• 46% said cost – I sure hope these people know that VVols isn’t a product or feature that you have to license, it’s a new storage architecture that is built into vSphere and is included in all editions. Other than that the only reasons I can think of that someone would say cost is if they have to pay to upgrade to vSphere 6 or buy storage that supports VVols.
  • 43% said lack of vendor support – given that 57% of the survey respondents had EMC storage which does not yet support VVols this percentage perfectly aligns with that. Today there are only 10 storage vendors that do support VVols with the biggest ones being HP, IBM, Dell, NetApp and HDS. This will simply take time for vendors to catch up and deliver mature VVol implementations.

You can see most of the challenges seem to focus more on existing storage issues in customer environments not related to VVols. The survey does a good job of highlighting the many issues that customers have with storage in their environments, particularly around performance and availability. Lack of expertise and lack of array support seem to be the biggest VVol challenges related to adoption which will simply take time to overcome. You can see the full survey results and raw data at this link.

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Win a Home Lab that you can fit in your pocket

Well you might not be able to fit it all in your pocket but at least the server will fit. Turbonomic is giving away a TurboStack Home Lab and all you have to do for a chance to win is watch a video.

turbostackWhat is the TurboStack?

The TurboStack was created to enable you to experiment with OpenStack safely in your own home lab. Leveraging the OpenStack Juno build, the TurboStack also includes a full NFR License to Turbonomic 5.2. Every TurboStack Home Lab is individually assembled by a VMTurbo engineer and includes:

  • 1x Intel NUC NUC5i5RYK
  • 2x Corsair 8GB DDR3 RAM
  • 1x 256GB Samsung 850 Evo mSATA Drives
  • 1x Synology DS415 4-Bay NAS
  • 2x Western Digital 1TB 3.5″ SATA Drives
  • 1x Cisco SG300 10-Port Gigabit Managed Switch
  • 5x Ethernet Cables

Now a NUC isn’t some sort of an Eskimo computer, it stands for Next Unit of Computing and is a little powerhouse of hardware packed into a very small footprint. The Intel NUC measures about 4.5 inches in height and width and just 1.25 inches in height, you literally could slip it into your pocket.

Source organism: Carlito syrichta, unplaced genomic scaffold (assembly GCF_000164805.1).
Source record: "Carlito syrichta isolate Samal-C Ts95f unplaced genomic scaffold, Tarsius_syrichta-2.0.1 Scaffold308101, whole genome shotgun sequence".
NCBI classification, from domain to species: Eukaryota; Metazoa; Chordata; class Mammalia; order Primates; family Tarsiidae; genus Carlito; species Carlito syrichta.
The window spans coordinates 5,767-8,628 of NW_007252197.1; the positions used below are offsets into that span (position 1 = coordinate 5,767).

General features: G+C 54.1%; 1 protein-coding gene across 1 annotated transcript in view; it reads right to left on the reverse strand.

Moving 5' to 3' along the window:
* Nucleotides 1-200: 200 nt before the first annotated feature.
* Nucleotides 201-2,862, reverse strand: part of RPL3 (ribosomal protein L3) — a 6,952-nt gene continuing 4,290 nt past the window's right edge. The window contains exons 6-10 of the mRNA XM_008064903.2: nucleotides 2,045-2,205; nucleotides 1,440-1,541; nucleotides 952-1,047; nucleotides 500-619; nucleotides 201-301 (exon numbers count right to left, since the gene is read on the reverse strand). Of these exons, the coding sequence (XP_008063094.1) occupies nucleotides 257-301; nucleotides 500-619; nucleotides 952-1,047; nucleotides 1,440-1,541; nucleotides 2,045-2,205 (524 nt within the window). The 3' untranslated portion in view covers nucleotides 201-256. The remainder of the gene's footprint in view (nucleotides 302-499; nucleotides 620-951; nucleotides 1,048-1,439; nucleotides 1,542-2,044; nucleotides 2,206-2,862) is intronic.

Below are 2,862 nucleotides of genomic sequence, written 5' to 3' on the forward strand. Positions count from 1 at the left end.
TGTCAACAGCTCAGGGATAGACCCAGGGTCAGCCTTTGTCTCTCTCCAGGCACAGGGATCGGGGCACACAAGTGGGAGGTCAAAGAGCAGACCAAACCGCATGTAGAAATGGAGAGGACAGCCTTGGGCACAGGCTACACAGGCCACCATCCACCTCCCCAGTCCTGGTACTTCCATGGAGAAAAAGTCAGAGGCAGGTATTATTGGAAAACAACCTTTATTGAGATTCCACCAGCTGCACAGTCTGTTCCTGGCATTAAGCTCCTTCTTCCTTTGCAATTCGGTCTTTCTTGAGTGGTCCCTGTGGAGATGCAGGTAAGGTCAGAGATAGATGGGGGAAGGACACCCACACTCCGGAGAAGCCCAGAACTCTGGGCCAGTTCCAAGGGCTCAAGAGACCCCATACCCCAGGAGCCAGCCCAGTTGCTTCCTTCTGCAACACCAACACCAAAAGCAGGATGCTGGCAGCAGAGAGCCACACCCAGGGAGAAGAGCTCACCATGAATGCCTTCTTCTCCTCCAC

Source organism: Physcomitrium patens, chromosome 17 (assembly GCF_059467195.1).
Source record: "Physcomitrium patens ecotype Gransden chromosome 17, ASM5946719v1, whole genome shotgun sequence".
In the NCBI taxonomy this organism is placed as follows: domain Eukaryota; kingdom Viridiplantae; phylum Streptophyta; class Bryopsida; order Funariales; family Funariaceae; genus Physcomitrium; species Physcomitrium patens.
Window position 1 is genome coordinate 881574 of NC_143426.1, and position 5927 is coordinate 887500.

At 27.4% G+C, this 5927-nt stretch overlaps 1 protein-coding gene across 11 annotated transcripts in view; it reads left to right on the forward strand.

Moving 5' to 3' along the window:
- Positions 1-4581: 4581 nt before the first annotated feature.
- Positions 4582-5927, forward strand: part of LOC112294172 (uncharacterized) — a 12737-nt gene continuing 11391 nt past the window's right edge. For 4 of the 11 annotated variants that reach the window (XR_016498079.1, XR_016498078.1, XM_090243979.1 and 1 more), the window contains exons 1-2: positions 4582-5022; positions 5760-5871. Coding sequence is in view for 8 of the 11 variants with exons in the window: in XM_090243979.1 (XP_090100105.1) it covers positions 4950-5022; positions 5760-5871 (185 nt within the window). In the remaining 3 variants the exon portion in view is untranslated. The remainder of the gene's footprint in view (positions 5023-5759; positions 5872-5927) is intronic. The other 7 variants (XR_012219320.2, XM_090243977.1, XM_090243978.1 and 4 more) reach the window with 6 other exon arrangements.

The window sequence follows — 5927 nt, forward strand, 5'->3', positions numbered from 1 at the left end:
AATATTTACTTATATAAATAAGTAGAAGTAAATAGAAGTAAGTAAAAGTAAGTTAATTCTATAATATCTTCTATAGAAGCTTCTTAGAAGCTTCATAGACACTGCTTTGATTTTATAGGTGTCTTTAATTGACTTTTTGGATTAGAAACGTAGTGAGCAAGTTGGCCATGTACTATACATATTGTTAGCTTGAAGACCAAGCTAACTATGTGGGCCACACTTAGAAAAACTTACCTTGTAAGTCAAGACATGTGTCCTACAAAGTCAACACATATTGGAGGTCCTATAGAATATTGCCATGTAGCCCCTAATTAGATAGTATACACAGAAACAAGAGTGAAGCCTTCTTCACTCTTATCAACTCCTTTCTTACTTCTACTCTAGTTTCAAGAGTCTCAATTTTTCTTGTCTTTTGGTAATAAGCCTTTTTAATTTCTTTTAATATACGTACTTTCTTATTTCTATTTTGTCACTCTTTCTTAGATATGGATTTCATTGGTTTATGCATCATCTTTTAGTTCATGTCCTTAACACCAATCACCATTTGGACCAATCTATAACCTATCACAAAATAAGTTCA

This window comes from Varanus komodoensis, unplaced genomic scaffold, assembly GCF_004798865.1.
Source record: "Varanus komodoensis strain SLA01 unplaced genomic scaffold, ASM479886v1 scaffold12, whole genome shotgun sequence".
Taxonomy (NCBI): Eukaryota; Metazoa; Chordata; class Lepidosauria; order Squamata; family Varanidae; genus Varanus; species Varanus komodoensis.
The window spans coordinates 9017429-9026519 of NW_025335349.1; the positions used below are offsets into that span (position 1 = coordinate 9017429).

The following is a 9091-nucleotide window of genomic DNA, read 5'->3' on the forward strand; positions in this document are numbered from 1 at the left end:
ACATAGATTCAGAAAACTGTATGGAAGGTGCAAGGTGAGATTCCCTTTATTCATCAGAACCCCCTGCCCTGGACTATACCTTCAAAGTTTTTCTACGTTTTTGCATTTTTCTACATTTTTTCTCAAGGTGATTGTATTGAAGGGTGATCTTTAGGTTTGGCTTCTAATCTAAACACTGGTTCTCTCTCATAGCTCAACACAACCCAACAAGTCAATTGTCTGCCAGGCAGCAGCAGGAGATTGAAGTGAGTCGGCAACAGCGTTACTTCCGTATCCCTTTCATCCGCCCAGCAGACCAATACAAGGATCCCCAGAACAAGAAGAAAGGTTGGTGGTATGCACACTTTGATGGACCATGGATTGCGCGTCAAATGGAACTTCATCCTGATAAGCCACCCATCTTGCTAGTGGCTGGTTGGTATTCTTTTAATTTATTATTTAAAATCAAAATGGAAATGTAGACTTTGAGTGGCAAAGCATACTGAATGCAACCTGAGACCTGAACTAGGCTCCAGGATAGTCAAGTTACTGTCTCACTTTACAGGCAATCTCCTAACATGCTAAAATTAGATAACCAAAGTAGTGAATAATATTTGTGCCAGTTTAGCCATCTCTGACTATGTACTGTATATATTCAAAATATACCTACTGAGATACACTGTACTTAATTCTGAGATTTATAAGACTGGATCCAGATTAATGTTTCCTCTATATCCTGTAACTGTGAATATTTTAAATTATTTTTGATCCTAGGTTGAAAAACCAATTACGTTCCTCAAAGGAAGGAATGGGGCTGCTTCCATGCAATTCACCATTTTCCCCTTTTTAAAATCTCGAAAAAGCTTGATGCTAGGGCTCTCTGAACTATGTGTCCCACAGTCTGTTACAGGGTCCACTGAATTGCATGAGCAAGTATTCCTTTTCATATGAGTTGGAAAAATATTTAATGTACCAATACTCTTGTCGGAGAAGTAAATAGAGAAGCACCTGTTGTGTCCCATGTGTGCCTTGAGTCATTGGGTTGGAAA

NUC1-panoDespite it’s very small form factor the Intel NUC5i5RYK comes with an Intel I5-5250U processor with dual-cores running up to 2.7Ghz in Turbo mode. It supports up to 16GB of RAM using DDR3L SODIMMs and supports a M.2 Key Type M SSD card for storage. It comes with a wired 1Gb network port and also supports wireless 802.11AC. For connectivity it has the following ports: Mini-HDMI, Mini-DisplayPort, headphone/microphone and 4 – USB 3.0 ports.

Along with the NUC you get some great shared storage with the Synology DS-415 that supports iSCSI, NFS and a lot of other connectivity options, you also get a nice Cisco SG300 10-port Gigabit Managed Switch to tie it all together. So how do you win this awesome combo, it’s easy as 1-2-3:

  1. Go to VMTurbo’s website and watch a short video
  2. Submit the entry form on the page
  3. Wait until their next drawing on Oct 31st, 2015 to see if you are the lucky winner

Not only do you get to learn about a great management product for your vSphere environment but you could also walk away with a great home lab to learn more about OpenStack.

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VMworld 2016 at Mandalay Bay – does it have enough room and you can pre-register now

vmworld-2016At VMworld this year VMware announced that next year VMworld will be going back to Vegas next year but not at it’s usual location of The Venetian/Palazzo & the Sands Expo Center, but instead at Mandalay Bay. This change was made because the Moscone Center is under-going renovations next year, so for whatever reasons (i.e. costs, availability) it will be held at Mandalay Bay instead of the Venetian.

This won’t be the first time VMworld was held at Mandalay Bay, in 2008 & 2011 it was held at the Venetian but in 2005 (2nd VMworld) it was held at the Mandalay Bay. Now back then VMworld was much smaller with only 3,500 people attending in 2005, so with attendance today around the 24,000 mark how well will it fit at Mandalay Bay compared to the Venetian and Moscone Center?